Tr3s Marias Review – Jose Solis

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    When speaking of Costa Rican movies, it’s become the norm to measure the achievements of the latest release by comparing them only to the local movies that came before it. Most of the movies’ shortcomings are justified with the notion that it’s OK for local productions to be mediocre because of the economic struggles their creation implied. “It’s good…for a Costa Rican movie” has become the default reply whenever you ask someone their thoughts on a local film.

    While it might be true that the country still doesn’t have the means to proclaim that a “movie industry” exists, audiences and filmmakers alike seem to be forgetting that art is a universal language. If Costa Rican music and literature can live up to universal standards, why should we conform ourselves with anything less than that when it comes to their movies?

    Therefore it was absolutely refreshing to watch Francisco González’s “Tr3s Marías”, the very first movie made in Costa Rica that does not adhere to the self-imposed limitations that seem to plague other projects developed in the country. González understands that art, in every form, is meant to be processed beyond the confines of a specific geographic location and should always aim to communicate its message to whoever feels like receiving it. His movie doesn’t have the glossy, made for TV feel of the fantasias set in Costa Rica that we have become used to watching, and effortlessly can be called an entry into the “world cinema” genre.

    “Tr3s Marías” is set in a San José that feels both remote and familiar (the city’s name is never uttered in the movie aiding in its purpose of universality) and follows three interconnecting stories whose major dramatic motivations are triggered after the murder of a neighbor. María Victoria (Abril Reyes) is a young woman planning to commit armed robbery with her boyfriend César (Pablo Morales) in order to pay off a debt. María José (Ariadna Retana) is a prostitute trying to support her daughter and her do-no-good mother Esperanza (played with Fellini-esque gusto by Rosibel Carvajal). María Elena (Madeleine Martínez) is a religious woman trying to cope with her violent husband’s (Carlos Alvarado) apathy and her son’s (Erick Calderón) estrangement.

    During the course of a single night, the lives of the three title Marías cross paths reminding us not only of the tribulations people in Latin America endure on a daily basis, but also of the strange notion that urban expansion has not prevented the world from getting smaller. The film is erected on the foundations of a fantastically written, tightly constructed screenplay that succeeds in fulfilling several purposes, among them providing observations on social injustice and issues generated by violence, drug trafficking and disregard for education. All of this while delivering an entertaining product that complies with basic notions that assume audiences still want to laugh, feel and cry, even while digesting didactic commodities.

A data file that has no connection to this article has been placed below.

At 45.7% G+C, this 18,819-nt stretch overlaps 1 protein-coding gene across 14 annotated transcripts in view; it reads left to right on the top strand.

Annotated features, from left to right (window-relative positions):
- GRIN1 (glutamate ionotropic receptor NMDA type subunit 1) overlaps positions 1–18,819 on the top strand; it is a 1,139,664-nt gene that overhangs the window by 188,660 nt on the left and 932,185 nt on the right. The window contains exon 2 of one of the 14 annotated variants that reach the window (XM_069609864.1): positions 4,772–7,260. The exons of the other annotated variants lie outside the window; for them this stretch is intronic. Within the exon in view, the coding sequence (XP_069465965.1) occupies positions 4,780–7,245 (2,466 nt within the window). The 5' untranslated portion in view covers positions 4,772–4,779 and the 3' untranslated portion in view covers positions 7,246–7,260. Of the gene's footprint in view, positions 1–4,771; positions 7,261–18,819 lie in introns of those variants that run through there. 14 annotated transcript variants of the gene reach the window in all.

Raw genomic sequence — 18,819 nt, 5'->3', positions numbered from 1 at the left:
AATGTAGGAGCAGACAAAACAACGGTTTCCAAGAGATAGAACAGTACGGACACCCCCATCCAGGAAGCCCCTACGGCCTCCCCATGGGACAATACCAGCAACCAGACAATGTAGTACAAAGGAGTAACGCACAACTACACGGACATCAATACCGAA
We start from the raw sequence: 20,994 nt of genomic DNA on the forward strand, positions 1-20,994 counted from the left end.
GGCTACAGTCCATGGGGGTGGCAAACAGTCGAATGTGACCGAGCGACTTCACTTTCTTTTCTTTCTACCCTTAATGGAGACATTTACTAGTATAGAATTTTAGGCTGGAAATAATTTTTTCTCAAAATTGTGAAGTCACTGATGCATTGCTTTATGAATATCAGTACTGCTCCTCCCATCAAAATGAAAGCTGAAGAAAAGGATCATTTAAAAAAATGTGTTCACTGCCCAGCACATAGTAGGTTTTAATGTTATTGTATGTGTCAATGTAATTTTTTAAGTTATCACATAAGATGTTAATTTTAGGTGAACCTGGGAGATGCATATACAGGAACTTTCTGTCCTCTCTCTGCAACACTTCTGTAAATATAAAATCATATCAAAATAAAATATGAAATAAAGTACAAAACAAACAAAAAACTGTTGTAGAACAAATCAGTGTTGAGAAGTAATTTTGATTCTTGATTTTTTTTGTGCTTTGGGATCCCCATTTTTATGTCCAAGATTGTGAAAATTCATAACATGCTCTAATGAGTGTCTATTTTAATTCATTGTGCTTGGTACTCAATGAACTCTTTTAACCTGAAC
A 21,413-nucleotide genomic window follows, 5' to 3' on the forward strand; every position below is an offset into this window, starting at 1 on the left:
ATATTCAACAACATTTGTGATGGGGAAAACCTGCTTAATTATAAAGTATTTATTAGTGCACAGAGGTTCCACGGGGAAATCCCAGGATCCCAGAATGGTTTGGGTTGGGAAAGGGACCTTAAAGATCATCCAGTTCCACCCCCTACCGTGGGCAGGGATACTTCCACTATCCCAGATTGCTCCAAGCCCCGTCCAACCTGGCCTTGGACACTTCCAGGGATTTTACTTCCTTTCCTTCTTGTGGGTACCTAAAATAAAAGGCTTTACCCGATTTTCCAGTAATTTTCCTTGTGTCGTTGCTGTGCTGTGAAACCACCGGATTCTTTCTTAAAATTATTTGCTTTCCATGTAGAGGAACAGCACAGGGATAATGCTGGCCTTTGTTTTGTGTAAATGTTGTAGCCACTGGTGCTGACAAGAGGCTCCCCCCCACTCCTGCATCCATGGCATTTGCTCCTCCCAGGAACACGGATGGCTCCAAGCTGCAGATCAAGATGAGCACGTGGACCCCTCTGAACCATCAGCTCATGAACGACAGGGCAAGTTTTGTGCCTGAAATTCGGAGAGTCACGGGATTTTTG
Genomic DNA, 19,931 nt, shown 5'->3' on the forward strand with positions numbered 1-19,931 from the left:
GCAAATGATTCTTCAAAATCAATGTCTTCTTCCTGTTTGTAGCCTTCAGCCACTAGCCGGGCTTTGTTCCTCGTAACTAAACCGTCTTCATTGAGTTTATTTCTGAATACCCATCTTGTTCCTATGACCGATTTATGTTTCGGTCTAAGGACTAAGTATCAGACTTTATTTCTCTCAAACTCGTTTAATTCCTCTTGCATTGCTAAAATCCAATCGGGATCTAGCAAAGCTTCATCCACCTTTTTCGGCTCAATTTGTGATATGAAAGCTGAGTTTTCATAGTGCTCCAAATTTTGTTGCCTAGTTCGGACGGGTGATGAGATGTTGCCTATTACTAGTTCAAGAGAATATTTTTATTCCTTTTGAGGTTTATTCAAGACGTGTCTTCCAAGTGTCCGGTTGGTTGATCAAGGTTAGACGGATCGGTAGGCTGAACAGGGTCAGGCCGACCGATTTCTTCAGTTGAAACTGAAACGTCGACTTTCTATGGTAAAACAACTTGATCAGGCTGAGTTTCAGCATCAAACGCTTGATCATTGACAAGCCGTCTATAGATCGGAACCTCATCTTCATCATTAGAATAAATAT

González’s screenplay, in particular, stands out because of its remarkable economy. Instead of dwelling on irrelevant details he goes straight to the heart of the matter and suggests the creation of entire backstories for his characters with few words. A recurring joke in the movie is that whenever someone asks someone else for a favor, they instantly reply “don’t ask me for money”. With this seemingly innocuous reply, the filmmaker makes us understand that basic survival is something these people can not take for granted.

    His insistence on focusing on his characters becomes even more obvious because of the film’s cinematography, which consists mostly of tight close ups and a recurrent use of Dutch or oblique angles, which provide the movie with extremely rich textures that – like the stories being told – catch us off guard and demand we pay exclusive attention to what’s unfolding onscreen.

    Beyond showcasing the film’s thought-out artistry, these tight shots work because they don’t let us become distracted by peripheral elements. For people watching the movie in Costa Rica, “Tr3s Marías” won’t become a checklist of iconic sights or national landmarks, because most of the time they will have no idea where they are.

    Because the film doesn’t aim to touch specifically national sensibilities, it might feel like it’s exerting tough love on a society that might not be completely ready to open its eyes to the tragedies and misfortunes of the larger world. This by no means implies that “Tr3s Marías” is in any way a miserabilist take on Costa Rican life, instead it should be seen as a beacon of hope that ought to remind other artists that even if at one point or another they might all have to deal with the painfulness of daily existence, art ,to this day, still remains the one true source of inspiration that violence and injustice can not destroy.

    – “Tr3s Marías” opens nationwide on March 23, 2012 and will play in the following theaters: CCM San Pedro, Cinépolis Terramall, Cinépolis Desamparados, Cinemark Escazú, Cinemark del Este and a copy with English subtitles will play in Sala Cine Arte Lindora.

    By Jose Solis

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